From John Thornton4
ALS: American Philosophical Society
Clapham 6th April 1782
My Friend Joseph Walker Esq having acquainted me with his intention of visiting paris;5 I thought I might avail of myself of that opportunity of getting some Letters to America thro your benevolence.
If I am deemed impertinent, I hope you’l attribute it, to the true Cause; the opinion I have of Dr Franklins Candour, & the desire I have not to be intirely blotted out of the Mind of those at a great distance I much esteem. I have left them open as I thought they would pass best so & they contain nothing that can I hope, offend any one.
I remember once paying my respects to you many years since, I shall be happy to see the day when I can do it again & apologise in person for this intrusion from sir Your very hum servt
P.S. Permit me to request your acceptance of some poems of a friend of mine who has been many years excluded from the World, as not being in his right Mind & considers himself as a Non Entity & reads nothing beyond a News paper, & yet he wrote the most of these poems last Year.6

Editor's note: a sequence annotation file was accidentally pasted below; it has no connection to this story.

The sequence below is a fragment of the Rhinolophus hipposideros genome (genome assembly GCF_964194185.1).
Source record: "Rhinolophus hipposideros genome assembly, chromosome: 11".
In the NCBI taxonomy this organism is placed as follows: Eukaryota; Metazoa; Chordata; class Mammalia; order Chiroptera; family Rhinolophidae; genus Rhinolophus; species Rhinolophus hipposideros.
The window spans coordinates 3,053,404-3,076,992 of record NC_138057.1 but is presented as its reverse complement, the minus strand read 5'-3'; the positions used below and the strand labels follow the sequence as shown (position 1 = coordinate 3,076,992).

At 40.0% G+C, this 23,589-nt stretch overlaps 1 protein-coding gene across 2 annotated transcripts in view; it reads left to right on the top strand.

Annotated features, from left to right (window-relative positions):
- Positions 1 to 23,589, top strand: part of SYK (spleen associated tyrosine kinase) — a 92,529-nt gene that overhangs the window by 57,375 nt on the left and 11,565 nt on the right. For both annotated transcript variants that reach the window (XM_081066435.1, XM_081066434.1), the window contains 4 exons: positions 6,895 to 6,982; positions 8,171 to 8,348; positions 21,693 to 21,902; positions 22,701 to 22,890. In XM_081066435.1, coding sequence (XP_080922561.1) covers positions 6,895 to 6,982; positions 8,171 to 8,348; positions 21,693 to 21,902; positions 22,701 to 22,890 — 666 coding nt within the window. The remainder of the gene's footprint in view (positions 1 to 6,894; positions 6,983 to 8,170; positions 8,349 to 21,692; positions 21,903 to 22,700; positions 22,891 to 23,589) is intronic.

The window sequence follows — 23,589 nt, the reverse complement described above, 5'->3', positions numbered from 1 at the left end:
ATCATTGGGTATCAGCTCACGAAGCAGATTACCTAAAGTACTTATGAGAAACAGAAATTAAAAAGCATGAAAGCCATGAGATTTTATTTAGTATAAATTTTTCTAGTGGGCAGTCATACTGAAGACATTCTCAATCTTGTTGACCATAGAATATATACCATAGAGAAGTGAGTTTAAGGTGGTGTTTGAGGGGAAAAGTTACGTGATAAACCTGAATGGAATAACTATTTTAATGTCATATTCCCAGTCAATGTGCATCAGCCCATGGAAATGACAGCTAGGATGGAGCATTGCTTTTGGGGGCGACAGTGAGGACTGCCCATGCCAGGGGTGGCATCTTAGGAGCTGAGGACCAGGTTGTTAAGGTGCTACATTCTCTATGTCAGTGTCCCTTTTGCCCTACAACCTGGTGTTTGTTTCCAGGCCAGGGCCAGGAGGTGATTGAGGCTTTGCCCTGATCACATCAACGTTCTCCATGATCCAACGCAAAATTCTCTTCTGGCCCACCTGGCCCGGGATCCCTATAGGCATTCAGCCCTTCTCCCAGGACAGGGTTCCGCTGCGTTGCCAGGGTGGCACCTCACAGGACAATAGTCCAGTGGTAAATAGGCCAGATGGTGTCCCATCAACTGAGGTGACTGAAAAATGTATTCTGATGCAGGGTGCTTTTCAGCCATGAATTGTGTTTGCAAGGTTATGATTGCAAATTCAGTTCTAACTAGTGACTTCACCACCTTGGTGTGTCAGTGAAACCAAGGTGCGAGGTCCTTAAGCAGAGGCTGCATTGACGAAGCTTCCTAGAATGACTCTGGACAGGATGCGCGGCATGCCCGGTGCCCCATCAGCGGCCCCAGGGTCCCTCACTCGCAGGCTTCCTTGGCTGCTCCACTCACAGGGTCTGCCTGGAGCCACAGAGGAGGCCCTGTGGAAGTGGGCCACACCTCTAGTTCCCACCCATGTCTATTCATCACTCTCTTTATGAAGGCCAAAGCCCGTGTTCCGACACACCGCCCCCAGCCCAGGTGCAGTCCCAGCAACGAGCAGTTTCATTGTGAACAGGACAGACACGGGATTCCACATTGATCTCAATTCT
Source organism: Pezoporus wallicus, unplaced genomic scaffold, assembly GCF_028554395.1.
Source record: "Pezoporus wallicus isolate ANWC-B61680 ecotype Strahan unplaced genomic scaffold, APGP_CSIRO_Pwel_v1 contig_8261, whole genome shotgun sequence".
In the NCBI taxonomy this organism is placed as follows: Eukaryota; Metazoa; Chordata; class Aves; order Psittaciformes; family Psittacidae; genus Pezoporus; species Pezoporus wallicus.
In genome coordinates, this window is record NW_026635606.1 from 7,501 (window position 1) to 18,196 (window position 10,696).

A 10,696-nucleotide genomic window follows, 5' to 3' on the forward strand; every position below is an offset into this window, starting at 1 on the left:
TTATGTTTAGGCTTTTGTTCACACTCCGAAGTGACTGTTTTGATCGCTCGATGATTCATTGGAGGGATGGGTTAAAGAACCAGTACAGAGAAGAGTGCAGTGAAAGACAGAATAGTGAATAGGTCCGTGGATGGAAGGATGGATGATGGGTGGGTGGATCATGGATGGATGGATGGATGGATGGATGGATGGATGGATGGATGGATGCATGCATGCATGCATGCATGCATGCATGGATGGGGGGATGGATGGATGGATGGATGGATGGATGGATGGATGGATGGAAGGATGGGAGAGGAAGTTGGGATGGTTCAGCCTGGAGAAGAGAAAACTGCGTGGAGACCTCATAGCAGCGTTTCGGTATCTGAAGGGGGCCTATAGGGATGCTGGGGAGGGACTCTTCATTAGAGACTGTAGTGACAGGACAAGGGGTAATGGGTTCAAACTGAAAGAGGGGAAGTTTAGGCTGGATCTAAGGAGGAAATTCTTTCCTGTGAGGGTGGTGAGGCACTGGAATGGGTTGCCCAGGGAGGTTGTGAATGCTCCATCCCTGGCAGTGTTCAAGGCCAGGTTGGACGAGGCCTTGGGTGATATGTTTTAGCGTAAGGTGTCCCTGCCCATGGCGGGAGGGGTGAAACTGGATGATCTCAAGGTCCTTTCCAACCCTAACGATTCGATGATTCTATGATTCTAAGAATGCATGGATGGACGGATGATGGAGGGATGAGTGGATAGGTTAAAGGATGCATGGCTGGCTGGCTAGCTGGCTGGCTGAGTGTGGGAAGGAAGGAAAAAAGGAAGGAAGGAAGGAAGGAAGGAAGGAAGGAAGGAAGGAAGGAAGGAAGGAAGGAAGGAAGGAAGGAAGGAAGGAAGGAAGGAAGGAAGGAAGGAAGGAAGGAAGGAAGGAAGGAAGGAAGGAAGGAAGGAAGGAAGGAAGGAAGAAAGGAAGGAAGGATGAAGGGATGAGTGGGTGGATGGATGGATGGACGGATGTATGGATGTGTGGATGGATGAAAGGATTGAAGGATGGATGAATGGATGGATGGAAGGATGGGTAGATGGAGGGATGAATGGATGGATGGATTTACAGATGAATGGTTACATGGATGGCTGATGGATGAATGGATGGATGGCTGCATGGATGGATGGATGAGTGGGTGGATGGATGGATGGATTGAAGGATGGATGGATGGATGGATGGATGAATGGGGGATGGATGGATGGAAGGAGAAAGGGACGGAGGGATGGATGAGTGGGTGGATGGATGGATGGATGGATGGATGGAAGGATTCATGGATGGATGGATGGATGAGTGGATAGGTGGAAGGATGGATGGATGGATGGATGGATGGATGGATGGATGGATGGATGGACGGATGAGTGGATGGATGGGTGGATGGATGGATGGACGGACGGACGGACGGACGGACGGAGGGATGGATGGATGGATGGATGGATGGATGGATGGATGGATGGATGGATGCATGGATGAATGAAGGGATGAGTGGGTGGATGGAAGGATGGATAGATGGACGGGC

Notation: Thorton, 6. april 1782.
4. Thornton (1720–1790), the heir to a large fortune, was a prominent merchant and “munificent” philanthropist, who generously supported Evangelical causes: DNB under Henry Thornton (John’s son); Donald M. Lewis, ed., The Blackwell Dictionary of Evangelical Biography 1730–1860 (2 vols., Oxford and Cambridge, Mass., 1995), II, 1103–4.
5. According to Matthew Ridley, Walker was the son of a Yorkshire iron master who came to France “for the purpose of learning what is said about peace”: Matthew Ridley’s Journal, entry for May 6, 1782 (Mass. Hist. Soc.).
6. Poems by William Cowper, of the Inner Temple, Esq. (London, 1782). For Cowper (1731–1800), to whom Thornton provided financial assistance, see the DNB.